fn register(&mut self, duration: u64, waker: Waker, id: usize) {
        if self.tasks.insert(id, TaskState::NotReady(waker)).is_some() {
            panic!("Tried to insert a task with id: '{}', twice!", id);
        }
        self.dispatcher.send(Event::Timeout(duration, id)).unwrap();
    }

    // We simply checks if a task with this id is in the state `TaskState::Ready`
    fn is_ready(&self, id: usize) -> bool {
        self.tasks.get(&id).map(|state| match state {
            TaskState::Ready => true,
            _ => false,
        }).unwrap_or(false)
    }
}

impl Drop for Reactor {
    fn drop(&mut self) {
        // We send a close event to the reactor so it closes down our reactor-thread.
        // If we don't do that we'll end up waiting forever for new events.
        self.dispatcher.send(Event::Close).unwrap();
        self.handle.take().map(|h| h.join().unwrap()).unwrap();
    }
}

It's a lot of code though, but essentially we just spawn off a new thread and make it sleep for some time which we specify when we create a Task.

Now, let's test our code and see if it works. Since we're sleeping for a couple of seconds here, just give it some time to run.

In the last chapter we have the whole 200 lines in an editable window which you can edit and change the way you like.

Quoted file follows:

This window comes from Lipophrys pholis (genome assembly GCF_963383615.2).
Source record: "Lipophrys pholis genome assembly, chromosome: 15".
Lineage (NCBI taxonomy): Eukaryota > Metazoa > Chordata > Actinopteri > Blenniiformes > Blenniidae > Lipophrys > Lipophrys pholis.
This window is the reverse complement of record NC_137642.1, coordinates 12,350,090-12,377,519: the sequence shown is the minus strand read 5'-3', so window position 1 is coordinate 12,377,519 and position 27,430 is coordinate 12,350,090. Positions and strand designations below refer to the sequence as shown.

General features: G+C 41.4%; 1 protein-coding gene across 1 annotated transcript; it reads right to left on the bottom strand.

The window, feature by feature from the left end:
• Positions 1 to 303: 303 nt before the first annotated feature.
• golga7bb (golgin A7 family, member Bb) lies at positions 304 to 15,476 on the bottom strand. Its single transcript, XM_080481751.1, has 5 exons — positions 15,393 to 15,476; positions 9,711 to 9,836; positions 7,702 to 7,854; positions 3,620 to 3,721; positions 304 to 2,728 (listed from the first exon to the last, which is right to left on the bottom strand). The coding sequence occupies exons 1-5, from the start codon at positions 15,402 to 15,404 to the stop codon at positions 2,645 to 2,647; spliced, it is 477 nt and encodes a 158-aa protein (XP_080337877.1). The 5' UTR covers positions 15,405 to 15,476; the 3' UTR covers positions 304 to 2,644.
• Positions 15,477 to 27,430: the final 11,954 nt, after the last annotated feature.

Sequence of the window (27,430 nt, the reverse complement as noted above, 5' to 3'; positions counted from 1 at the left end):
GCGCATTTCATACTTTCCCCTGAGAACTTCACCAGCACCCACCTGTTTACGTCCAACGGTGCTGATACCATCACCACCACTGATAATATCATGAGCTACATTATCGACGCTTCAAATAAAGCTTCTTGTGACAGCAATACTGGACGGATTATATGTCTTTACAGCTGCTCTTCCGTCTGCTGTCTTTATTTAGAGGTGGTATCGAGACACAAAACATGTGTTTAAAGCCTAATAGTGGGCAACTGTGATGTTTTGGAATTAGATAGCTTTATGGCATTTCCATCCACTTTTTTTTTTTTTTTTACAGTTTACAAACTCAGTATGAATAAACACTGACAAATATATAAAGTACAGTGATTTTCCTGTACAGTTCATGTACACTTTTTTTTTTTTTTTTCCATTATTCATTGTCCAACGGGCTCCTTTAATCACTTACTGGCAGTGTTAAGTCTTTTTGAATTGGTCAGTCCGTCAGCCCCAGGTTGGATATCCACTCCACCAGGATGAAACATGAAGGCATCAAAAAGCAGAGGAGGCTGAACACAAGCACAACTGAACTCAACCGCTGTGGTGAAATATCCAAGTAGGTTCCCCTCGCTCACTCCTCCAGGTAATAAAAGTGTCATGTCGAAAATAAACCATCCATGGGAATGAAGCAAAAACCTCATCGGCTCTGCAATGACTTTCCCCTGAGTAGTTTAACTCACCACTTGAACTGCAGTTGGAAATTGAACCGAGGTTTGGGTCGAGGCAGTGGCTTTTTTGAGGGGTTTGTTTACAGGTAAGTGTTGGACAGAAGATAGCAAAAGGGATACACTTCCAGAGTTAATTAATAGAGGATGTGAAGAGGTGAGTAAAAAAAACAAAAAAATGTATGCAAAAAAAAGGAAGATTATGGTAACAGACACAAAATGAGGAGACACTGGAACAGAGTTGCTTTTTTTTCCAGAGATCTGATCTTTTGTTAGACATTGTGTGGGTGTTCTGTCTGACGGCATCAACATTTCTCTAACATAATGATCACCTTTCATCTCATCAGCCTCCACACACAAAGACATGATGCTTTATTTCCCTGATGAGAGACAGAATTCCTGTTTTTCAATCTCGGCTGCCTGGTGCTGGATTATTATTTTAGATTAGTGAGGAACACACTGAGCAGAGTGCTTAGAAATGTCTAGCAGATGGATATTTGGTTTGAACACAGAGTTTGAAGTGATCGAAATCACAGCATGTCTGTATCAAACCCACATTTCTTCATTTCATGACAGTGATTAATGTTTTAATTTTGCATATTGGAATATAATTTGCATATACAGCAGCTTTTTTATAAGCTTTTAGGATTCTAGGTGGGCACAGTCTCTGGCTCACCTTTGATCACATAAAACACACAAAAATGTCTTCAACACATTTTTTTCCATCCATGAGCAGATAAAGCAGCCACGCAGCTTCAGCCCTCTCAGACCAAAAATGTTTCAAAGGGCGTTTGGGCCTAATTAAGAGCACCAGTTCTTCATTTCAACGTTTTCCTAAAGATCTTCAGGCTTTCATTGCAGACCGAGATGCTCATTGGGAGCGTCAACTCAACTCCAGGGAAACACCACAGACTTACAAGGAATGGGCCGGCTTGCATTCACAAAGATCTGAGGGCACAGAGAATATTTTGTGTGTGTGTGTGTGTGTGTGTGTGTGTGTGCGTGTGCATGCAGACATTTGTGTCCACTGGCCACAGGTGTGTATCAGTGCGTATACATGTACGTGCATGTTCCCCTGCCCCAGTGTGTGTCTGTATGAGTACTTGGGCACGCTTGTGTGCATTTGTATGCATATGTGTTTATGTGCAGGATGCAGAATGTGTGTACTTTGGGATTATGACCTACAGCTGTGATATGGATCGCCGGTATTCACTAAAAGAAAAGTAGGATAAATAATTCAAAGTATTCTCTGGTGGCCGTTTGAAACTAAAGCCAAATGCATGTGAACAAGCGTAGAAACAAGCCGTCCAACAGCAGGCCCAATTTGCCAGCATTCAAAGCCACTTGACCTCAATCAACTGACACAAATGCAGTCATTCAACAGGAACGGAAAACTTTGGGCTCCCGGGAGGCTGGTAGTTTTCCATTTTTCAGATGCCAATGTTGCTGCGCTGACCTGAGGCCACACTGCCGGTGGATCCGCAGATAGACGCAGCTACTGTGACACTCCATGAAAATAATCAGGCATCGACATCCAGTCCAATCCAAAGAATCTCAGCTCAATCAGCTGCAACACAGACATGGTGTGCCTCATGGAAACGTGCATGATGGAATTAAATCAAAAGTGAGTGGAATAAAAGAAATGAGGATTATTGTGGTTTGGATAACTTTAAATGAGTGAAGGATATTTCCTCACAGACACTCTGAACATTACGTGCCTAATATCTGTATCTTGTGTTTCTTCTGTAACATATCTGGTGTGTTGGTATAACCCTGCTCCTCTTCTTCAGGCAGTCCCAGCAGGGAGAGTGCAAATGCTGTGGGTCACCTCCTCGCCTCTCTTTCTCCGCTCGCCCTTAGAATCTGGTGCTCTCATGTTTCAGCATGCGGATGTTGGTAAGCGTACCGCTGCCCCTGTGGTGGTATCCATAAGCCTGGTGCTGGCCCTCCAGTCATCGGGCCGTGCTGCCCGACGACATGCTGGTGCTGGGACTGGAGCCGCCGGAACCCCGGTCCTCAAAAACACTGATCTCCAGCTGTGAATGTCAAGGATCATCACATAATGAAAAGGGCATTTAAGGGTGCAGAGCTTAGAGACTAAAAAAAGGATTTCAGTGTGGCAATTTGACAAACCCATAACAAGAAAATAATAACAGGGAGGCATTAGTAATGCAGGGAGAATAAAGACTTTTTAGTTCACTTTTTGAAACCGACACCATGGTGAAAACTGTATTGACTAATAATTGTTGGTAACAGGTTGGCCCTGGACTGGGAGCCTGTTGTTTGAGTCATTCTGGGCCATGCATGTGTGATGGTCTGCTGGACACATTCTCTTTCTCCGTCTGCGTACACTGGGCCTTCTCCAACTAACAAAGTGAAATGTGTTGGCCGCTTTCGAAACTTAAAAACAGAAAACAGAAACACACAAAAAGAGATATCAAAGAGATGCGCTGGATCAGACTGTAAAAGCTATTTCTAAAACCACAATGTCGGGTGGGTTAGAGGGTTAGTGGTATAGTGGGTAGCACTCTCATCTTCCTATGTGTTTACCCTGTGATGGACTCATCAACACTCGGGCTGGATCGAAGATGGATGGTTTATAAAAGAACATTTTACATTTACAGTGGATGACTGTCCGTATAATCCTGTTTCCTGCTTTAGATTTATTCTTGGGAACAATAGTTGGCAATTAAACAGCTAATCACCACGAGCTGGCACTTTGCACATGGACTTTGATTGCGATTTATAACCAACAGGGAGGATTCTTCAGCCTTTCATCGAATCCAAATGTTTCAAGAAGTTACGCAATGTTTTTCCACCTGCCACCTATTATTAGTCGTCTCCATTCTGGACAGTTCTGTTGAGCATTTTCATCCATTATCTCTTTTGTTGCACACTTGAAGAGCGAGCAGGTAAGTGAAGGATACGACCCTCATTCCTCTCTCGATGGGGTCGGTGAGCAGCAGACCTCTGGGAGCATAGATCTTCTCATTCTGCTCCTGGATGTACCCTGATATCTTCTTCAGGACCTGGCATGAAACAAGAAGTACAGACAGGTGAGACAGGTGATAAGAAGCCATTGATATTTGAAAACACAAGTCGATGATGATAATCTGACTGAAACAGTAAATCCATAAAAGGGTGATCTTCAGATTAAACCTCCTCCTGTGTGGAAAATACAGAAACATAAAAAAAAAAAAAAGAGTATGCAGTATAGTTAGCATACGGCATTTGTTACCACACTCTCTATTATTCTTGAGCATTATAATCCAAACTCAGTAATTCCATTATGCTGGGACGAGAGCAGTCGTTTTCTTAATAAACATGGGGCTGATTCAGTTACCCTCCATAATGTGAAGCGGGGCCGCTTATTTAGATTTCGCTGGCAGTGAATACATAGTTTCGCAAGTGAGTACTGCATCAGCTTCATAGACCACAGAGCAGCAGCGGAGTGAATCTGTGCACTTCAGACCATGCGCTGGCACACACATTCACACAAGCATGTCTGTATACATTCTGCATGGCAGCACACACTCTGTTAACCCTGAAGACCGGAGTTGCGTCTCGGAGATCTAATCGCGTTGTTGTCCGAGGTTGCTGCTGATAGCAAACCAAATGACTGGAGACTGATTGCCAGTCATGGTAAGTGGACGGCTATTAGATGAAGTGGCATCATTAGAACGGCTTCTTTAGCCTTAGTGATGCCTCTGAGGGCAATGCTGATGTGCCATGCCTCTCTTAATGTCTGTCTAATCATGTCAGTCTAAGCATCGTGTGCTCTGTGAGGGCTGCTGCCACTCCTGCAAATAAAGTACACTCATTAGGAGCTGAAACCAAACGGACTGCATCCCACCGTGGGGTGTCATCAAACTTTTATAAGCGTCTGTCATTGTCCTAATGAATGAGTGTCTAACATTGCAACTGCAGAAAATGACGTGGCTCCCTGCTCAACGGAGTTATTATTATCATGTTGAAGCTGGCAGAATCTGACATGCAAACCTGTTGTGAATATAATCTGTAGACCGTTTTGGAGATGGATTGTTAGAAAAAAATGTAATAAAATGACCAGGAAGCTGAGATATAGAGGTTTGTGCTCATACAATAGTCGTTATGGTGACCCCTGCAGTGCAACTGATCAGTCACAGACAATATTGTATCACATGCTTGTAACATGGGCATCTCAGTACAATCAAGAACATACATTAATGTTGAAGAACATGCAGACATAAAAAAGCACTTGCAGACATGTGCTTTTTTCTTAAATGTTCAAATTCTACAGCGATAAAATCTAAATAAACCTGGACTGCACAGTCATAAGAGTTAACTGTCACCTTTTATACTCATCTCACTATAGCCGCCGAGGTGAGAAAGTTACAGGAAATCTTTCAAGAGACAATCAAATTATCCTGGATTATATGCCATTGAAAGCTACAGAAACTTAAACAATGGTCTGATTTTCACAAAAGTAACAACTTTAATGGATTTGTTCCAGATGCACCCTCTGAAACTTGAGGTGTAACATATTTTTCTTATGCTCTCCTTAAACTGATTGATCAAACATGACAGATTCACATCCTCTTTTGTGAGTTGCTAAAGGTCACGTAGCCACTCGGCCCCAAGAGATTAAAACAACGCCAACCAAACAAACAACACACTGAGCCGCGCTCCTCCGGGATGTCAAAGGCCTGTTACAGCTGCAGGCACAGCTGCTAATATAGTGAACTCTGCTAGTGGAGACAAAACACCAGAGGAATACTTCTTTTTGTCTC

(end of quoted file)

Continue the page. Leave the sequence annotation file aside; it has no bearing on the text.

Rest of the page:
use std::{
    future::Future, pin::Pin, sync::{ mpsc::{channel, Sender}, Arc, Mutex,},
    task::{Context, Poll, RawWaker, RawWakerVTable, Waker}, mem,
    thread::{self, JoinHandle}, time::{Duration, Instant}, collections::HashMap
};

fn main() {
    // This is just to make it easier for us to see when our Future was resolved
    let start = Instant::now();

    // Many runtimes create a global `reactor` we pass it as an argument
    let reactor = Reactor::new();

    // We create two tasks:
    // - first parameter is the `reactor`
    // - the second is a timeout in seconds
    // - the third is an `id` to identify the task
    let future1 = Task::new(reactor.clone(), 1, 1);
    let future2 = Task::new(reactor.clone(), 2, 2);

    // an `async` block works the same way as an `async fn` in that it compiles
    // our code into a state machine, `yielding` at every `await` point.
    let fut1 = async {
        let val = future1.await;
        println!("Got {} at time: {:.2}.", val, start.elapsed().as_secs_f32());
    };

    let fut2 = async {